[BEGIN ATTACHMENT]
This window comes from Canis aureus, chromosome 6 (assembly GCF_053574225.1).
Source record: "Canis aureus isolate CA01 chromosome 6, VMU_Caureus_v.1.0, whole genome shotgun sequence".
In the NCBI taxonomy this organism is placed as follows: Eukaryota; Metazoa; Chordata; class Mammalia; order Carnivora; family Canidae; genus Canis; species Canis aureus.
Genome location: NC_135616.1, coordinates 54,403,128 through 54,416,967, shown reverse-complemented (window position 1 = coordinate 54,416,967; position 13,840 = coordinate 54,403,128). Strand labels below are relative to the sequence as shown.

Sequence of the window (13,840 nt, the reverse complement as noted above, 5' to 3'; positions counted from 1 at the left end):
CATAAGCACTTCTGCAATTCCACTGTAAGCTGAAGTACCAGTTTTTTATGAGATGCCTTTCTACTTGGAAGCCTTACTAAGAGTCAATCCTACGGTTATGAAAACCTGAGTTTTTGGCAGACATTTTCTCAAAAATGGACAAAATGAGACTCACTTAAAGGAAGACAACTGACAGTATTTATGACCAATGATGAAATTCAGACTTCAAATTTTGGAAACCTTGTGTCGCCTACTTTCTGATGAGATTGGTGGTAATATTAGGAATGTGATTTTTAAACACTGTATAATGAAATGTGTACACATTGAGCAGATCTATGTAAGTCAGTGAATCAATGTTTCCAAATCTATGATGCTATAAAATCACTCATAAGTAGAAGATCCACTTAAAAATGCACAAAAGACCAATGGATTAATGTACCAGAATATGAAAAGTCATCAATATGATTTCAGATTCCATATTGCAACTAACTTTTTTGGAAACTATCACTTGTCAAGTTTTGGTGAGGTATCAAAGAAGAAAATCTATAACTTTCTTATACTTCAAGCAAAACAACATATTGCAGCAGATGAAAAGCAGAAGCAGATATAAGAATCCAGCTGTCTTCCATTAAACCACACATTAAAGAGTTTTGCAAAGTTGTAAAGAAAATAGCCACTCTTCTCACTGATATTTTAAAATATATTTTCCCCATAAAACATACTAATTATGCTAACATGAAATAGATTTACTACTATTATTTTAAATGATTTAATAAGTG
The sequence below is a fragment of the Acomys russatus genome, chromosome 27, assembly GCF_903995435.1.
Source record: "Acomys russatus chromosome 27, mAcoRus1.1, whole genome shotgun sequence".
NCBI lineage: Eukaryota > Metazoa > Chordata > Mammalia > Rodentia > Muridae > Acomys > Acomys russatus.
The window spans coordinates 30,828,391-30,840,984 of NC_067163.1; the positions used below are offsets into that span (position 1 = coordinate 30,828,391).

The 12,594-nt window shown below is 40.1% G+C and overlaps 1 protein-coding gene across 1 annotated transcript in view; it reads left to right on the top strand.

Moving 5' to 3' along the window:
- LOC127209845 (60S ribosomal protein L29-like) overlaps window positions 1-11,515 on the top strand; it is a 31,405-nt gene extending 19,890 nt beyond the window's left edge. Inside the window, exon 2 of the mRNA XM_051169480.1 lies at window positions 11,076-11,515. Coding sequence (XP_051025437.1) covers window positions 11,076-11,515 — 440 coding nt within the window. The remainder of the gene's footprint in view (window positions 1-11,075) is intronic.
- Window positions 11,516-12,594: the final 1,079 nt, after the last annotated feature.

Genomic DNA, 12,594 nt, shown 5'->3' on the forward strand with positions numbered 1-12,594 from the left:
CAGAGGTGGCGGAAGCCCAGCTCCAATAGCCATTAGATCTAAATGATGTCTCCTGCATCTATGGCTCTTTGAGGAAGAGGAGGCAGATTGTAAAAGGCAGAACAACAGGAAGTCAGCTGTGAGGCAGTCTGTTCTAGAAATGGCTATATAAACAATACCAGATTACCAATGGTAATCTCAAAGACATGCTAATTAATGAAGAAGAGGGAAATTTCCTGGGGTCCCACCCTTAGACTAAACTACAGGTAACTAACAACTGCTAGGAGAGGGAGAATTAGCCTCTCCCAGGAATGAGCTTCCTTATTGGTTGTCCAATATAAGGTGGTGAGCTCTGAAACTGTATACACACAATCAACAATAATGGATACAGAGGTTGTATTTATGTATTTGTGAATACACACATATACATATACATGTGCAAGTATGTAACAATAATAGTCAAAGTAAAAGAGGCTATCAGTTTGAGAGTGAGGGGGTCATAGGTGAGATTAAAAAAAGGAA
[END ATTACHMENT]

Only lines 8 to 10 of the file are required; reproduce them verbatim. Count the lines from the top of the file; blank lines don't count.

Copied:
Source record: "Acomys russatus chromosome 27, mAcoRus1.1, whole genome shotgun sequence".
NCBI lineage: Eukaryota > Metazoa > Chordata > Mammalia > Rodentia > Muridae > Acomys > Acomys russatus.
The window spans coordinates 30,828,391-30,840,984 of NC_067163.1; the positions used below are offsets into that span (position 1 = coordinate 30,828,391).